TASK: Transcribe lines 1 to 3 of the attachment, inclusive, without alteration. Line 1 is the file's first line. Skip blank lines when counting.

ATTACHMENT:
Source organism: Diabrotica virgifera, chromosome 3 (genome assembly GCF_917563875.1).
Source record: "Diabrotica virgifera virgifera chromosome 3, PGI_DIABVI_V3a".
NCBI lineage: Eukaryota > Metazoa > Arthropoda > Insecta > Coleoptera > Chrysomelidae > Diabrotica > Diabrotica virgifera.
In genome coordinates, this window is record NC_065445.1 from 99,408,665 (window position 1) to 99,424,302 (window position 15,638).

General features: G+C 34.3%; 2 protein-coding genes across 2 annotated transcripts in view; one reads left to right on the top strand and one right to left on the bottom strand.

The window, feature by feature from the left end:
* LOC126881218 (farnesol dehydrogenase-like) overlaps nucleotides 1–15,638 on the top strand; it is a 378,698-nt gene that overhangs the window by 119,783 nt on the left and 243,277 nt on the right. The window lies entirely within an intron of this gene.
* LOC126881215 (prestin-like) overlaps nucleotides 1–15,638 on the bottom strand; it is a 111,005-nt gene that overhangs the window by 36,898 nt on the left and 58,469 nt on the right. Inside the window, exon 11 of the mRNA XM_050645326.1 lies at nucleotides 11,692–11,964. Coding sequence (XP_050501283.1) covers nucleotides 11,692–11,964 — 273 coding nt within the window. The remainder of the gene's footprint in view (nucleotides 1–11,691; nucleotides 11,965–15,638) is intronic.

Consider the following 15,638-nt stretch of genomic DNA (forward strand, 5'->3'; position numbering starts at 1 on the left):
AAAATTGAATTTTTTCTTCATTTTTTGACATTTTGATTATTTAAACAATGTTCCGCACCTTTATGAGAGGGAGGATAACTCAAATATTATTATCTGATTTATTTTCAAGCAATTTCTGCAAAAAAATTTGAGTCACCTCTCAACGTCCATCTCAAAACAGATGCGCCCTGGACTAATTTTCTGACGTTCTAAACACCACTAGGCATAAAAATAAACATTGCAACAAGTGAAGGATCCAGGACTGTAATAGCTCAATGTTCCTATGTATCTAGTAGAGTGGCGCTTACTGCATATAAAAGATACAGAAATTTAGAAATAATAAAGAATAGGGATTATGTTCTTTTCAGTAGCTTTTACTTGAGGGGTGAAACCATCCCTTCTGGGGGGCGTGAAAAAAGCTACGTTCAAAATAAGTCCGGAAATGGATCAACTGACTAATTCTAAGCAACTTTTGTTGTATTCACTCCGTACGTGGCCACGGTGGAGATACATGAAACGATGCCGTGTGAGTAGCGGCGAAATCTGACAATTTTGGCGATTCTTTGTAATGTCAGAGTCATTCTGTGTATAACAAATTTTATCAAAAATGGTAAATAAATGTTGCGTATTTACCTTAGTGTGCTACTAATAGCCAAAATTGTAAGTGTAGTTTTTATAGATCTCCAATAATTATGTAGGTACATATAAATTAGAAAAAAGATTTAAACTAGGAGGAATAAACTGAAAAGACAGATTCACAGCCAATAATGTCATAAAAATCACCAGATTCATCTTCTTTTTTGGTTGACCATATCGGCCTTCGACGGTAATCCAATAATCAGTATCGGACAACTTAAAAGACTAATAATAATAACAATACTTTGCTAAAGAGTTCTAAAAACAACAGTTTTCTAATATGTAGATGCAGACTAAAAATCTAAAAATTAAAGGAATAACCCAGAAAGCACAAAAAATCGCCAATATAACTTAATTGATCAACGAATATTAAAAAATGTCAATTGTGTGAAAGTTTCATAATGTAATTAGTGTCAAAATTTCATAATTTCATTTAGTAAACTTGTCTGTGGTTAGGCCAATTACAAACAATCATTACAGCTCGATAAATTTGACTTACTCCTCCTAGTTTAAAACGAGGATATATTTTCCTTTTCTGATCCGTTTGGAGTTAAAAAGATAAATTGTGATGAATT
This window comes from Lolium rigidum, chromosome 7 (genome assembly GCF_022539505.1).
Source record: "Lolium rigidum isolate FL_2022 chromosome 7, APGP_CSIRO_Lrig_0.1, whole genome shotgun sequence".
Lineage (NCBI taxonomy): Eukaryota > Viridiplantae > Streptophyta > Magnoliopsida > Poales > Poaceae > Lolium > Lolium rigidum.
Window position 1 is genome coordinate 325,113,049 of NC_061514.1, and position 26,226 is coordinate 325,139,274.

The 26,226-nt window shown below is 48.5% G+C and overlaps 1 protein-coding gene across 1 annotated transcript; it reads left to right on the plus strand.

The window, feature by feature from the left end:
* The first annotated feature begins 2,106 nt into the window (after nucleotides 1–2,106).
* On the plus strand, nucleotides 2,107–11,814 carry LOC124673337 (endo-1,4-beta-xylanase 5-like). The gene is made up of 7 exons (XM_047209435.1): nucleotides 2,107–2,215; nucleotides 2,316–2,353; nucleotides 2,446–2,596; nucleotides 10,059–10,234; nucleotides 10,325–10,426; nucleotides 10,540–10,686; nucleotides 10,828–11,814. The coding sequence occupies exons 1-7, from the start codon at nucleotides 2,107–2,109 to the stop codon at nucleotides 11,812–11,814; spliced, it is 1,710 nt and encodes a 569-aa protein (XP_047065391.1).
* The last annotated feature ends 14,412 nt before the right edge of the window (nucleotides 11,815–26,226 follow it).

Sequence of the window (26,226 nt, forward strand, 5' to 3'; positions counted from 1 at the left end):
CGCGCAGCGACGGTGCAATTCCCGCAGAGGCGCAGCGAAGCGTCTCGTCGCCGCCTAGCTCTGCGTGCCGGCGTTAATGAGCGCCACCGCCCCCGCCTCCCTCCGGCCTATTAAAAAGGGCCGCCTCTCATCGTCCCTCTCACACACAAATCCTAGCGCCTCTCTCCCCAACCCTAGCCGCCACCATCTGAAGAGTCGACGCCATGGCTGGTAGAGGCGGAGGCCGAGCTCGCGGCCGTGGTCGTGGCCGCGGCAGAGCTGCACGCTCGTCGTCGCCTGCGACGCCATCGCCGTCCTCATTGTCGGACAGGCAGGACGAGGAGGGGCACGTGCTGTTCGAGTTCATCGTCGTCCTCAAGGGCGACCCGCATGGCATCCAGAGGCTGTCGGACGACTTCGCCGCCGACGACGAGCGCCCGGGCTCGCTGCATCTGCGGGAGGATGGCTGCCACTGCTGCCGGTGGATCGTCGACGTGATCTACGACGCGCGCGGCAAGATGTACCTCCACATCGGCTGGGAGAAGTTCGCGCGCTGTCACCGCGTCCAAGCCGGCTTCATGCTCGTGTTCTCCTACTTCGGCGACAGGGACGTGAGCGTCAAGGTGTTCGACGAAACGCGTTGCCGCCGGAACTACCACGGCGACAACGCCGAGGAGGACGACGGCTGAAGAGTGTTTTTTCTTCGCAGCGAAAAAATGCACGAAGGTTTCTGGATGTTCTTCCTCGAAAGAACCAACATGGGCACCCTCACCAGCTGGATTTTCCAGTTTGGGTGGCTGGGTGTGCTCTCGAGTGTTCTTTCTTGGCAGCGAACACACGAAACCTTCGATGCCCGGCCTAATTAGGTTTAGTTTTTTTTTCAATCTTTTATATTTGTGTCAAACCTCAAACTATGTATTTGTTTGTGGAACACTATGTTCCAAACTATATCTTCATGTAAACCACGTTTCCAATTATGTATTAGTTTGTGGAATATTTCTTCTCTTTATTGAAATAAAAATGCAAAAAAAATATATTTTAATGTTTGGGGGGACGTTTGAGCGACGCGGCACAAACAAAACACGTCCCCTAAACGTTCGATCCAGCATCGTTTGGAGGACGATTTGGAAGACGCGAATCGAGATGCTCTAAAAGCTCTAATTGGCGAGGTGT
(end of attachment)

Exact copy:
Source organism: Diabrotica virgifera, chromosome 3 (genome assembly GCF_917563875.1).
Source record: "Diabrotica virgifera virgifera chromosome 3, PGI_DIABVI_V3a".
NCBI lineage: Eukaryota > Metazoa > Arthropoda > Insecta > Coleoptera > Chrysomelidae > Diabrotica > Diabrotica virgifera.